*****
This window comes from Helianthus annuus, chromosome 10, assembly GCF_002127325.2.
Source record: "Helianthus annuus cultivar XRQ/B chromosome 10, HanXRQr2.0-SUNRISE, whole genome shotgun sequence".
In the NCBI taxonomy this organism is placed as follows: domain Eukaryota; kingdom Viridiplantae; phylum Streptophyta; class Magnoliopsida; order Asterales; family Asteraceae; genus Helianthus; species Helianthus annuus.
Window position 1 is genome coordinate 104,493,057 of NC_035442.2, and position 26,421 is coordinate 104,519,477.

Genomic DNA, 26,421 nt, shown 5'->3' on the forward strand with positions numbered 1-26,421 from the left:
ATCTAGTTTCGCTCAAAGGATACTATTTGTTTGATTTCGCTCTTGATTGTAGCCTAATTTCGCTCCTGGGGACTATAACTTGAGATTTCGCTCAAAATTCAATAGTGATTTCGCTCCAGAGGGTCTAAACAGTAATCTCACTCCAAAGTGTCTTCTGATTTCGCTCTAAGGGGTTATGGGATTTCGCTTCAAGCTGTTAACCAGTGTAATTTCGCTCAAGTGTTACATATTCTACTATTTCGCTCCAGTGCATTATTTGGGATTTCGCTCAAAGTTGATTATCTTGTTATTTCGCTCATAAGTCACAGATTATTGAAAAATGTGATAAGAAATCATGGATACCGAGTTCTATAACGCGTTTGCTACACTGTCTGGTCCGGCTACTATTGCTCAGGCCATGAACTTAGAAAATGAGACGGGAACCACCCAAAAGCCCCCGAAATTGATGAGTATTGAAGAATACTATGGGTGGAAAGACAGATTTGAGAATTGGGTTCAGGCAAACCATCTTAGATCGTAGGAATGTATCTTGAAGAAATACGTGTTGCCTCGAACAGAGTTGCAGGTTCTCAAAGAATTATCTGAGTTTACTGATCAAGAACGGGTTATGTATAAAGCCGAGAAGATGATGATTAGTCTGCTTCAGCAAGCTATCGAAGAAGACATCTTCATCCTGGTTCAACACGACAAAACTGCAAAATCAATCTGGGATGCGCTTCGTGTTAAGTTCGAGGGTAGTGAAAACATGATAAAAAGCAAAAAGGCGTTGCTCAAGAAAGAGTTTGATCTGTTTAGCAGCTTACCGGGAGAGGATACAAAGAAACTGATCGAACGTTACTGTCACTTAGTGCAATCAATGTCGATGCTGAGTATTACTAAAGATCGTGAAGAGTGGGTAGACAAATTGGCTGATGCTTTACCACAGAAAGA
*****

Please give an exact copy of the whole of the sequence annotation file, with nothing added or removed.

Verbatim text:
This window comes from Helianthus annuus, chromosome 10, assembly GCF_002127325.2.
Source record: "Helianthus annuus cultivar XRQ/B chromosome 10, HanXRQr2.0-SUNRISE, whole genome shotgun sequence".
In the NCBI taxonomy this organism is placed as follows: domain Eukaryota; kingdom Viridiplantae; phylum Streptophyta; class Magnoliopsida; order Asterales; family Asteraceae; genus Helianthus; species Helianthus annuus.
Window position 1 is genome coordinate 104,493,057 of NC_035442.2, and position 26,421 is coordinate 104,519,477.

Genomic DNA, 26,421 nt, shown 5'->3' on the forward strand with positions numbered 1-26,421 from the left:
ATCTAGTTTCGCTCAAAGGATACTATTTGTTTGATTTCGCTCTTGATTGTAGCCTAATTTCGCTCCTGGGGACTATAACTTGAGATTTCGCTCAAAATTCAATAGTGATTTCGCTCCAGAGGGTCTAAACAGTAATCTCACTCCAAAGTGTCTTCTGATTTCGCTCTAAGGGGTTATGGGATTTCGCTTCAAGCTGTTAACCAGTGTAATTTCGCTCAAGTGTTACATATTCTACTATTTCGCTCCAGTGCATTATTTGGGATTTCGCTCAAAGTTGATTATCTTGTTATTTCGCTCATAAGTCACAGATTATTGAAAAATGTGATAAGAAATCATGGATACCGAGTTCTATAACGCGTTTGCTACACTGTCTGGTCCGGCTACTATTGCTCAGGCCATGAACTTAGAAAATGAGACGGGAACCACCCAAAAGCCCCCGAAATTGATGAGTATTGAAGAATACTATGGGTGGAAAGACAGATTTGAGAATTGGGTTCAGGCAAACCATCTTAGATCGTAGGAATGTATCTTGAAGAAATACGTGTTGCCTCGAACAGAGTTGCAGGTTCTCAAAGAATTATCTGAGTTTACTGATCAAGAACGGGTTATGTATAAAGCCGAGAAGATGATGATTAGTCTGCTTCAGCAAGCTATCGAAGAAGACATCTTCATCCTGGTTCAACACGACAAAACTGCAAAATCAATCTGGGATGCGCTTCGTGTTAAGTTCGAGGGTAGTGAAAACATGATAAAAAGCAAAAAGGCGTTGCTCAAGAAAGAGTTTGATCTGTTTAGCAGCTTACCGGGAGAGGATACAAAGAAACTGATCGAACGTTACTGTCACTTAGTGCAATCAATGTCGATGCTGAGTATTACTAAAGATCGTGAAGAGTGGGTAGACAAATTGGCTGATGCTTTACCACAGAAAGA